Franklin. Oh t Oh! For Heaven's sake leave me; and I promise faithfully never more to play at chess, but to take exercise daily, and live temperately.
Gout. I know you too well. You promise fair; but, after a few months of good health, you will return to your old habits; your fme promises will be forgotten like the forms of the last year's clonds. Let us then finish the account, and I will go. But I leave you with an assurance of visiting you again at a proper time and place; for my object is your good, and you are sensible now that I am your real friend.
A PARABLE AGAINST PERSECUTION, IN IMITATION OF SCRIPTURE LANGUAGE.
1. And it came to pass, after these things, that Abraham sat in the door of his tent, about the going down of the sun.
2. And behold a man bent with age, coming from the way of the wilderness leaning on a staff.
3. And Abraham arose, and met him, and said unto him, Turn in, I pray thee, and wash thy feet, and tarry all night; and thou shalt arise early in the morning, and go on thy way.
4. And the man said, Nay; for I will abide under this tree.
5. But Abraham pressed him greatly: so he turned and they went into the tent: and Abraham baked unleavcn bread, and they did eat.
6. And when Abraham saw that the man blessed not God, he said unto him, Wherefore dost thou not worship the most high God, creator of heaven and earth?
7. And the man answered and said, I do not worship thy God, neither do I call upon his name, for I have made to myself a god, which abideth always in my house, and provideth me with all things.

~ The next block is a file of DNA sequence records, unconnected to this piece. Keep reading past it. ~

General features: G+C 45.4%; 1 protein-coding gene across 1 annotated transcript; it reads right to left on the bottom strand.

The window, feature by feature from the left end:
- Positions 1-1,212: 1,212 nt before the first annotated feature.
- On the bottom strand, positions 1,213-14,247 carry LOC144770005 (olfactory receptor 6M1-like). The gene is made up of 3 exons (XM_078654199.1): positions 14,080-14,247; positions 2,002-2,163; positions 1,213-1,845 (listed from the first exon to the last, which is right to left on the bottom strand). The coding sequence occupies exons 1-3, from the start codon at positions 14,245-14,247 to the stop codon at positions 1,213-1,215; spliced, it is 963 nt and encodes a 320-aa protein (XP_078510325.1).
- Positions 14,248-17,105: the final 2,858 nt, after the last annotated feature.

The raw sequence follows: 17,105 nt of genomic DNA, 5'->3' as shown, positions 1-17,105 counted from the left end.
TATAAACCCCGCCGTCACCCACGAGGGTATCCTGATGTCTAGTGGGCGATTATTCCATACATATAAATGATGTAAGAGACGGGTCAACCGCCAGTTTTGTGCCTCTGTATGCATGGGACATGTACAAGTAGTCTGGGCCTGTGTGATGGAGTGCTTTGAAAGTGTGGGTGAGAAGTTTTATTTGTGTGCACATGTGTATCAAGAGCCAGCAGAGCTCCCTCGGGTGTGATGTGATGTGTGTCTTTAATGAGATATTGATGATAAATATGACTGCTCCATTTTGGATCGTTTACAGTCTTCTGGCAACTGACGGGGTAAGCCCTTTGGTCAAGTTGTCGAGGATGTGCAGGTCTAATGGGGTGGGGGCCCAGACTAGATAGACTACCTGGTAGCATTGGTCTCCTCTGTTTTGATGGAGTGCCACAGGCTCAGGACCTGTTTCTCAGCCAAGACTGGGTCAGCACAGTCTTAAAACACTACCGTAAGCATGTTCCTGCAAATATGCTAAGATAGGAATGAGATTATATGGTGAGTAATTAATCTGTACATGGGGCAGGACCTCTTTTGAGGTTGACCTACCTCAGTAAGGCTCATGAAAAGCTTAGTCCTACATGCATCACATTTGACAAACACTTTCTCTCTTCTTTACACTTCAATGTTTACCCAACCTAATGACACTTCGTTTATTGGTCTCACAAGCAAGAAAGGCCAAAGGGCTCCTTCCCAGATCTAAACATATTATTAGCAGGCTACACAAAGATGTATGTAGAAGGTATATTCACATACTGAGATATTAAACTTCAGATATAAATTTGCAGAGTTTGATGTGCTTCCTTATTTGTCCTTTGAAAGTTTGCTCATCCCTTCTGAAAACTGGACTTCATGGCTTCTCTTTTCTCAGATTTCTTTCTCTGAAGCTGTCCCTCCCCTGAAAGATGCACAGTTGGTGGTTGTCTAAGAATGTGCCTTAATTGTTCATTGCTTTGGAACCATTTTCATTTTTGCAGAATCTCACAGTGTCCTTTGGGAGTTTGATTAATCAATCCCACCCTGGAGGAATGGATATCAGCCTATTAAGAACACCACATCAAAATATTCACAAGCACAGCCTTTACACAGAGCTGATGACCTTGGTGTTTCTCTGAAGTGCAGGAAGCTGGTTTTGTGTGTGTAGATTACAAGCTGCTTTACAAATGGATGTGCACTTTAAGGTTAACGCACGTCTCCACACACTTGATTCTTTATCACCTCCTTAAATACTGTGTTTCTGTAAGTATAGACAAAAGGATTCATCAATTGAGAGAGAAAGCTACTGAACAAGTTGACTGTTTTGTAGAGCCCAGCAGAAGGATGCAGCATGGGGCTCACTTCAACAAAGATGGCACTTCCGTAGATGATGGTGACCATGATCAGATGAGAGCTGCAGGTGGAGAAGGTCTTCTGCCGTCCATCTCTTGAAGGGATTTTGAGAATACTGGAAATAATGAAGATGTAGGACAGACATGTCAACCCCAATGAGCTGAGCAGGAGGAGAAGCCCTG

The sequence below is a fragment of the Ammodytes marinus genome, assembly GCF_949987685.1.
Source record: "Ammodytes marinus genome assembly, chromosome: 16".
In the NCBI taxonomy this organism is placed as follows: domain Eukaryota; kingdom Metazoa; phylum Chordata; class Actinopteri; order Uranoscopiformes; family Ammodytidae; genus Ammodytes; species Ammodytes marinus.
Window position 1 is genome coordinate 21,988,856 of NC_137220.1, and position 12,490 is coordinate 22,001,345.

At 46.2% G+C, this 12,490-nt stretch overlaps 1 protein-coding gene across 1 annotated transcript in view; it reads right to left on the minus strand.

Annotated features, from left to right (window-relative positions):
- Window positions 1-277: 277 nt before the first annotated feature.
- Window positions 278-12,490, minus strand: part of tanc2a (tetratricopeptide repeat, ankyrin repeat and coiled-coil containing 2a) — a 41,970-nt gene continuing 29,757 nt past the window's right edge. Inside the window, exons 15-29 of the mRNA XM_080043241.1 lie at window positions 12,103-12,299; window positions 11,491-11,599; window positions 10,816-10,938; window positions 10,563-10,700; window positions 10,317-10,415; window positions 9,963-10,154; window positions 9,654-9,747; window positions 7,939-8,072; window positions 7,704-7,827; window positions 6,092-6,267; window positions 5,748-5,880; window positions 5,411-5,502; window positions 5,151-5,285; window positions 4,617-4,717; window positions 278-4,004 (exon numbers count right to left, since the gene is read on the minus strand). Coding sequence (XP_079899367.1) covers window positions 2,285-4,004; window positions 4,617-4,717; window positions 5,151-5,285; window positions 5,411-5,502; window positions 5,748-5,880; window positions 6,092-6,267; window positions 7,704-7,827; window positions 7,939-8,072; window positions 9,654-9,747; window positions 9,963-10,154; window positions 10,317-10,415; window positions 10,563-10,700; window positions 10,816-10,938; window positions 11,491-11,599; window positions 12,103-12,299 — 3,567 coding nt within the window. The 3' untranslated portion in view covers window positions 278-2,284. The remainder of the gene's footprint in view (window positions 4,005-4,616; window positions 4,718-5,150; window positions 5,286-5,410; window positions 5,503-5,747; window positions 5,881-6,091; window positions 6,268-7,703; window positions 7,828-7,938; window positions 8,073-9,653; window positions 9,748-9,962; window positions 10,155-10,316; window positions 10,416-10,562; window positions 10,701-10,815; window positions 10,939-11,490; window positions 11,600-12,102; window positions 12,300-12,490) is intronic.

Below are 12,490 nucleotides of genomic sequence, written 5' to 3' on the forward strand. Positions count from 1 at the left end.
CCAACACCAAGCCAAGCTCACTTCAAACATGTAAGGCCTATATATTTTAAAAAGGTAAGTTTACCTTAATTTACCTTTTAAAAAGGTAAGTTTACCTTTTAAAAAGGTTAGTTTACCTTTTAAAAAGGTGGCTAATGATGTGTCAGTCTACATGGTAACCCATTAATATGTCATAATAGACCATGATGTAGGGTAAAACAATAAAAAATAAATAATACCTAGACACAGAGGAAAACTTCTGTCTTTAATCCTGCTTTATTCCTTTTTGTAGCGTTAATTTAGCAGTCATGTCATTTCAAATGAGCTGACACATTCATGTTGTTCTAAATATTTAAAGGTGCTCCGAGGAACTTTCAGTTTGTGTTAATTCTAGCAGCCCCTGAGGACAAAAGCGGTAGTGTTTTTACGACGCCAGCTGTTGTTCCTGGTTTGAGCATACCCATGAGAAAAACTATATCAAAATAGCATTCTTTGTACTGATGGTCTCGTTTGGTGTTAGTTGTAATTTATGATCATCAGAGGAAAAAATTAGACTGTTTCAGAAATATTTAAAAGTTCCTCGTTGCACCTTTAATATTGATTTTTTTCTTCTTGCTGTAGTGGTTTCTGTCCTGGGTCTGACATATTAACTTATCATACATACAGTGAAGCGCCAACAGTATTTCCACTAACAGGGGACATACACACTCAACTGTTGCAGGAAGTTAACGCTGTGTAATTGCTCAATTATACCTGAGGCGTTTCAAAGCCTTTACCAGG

8. And Abraham's zeal was kindled against the man, and he arose, and fell upon him, and drove him forth with blows into the wilderness.
9. And God called unto Abraham, saying, Abraham, where is the stranger?
10. And Abraham answered and said, Lord, he would not worship thee, neither would he call upon thy name, therefore have I driven him out from before my face into the wilderness.
11. And God said, Have I borne with him these hundred and ninety and eight years, and nourished him, and clothed him, notwithstanding his rebellion against me, and couldst not thou, who art thyself a sinner, bear with him one night?
12. And Abraham said, Let not the anger of my Lord wax hot against his servant; lo, I have sinned; forgive me, I pray thee.
13. And Abraham arose, and went forth into the wilderness, and diligently sought for the man, and found him, and returned with him to the tent, and when he had entreated him kindly, he sent him away on the morrow with gifts.
14. And God spake again unto Abraham, saying, For this thy sin shall thy seed be afflicted four hundred years in a strange land.
15. But for thy repentance will I deliver them, and they shall come forth with power, and with gladness of heart, and with much substance.
ON THE DEATH OF RELATIVES.
Philadelphia, Feb. !2,1756. I Condole with you. We have lost a most dear and valuable relation.* But it is the will of God and nature that these mortal bodies be laid aside when the soul is to enter into real life. This is rather an embryo state, a preparation for living. A man is not completely born until he be dead. Why then should we grieve that a new child is born among the immortals, a new member added to their happy society? We are spirits. That bodies should be lent us, while they can afford us pleasure, assist us in acquiring knowledge, or doing good to our fellowcreatures, is a kind and benevolent act of God. When they become unfit for these purposes, and afford us pain instead of pleasure, instead of an aid become an encumbrance, and answer none of the,
.. • Mr. John Franklin, the writer's brother.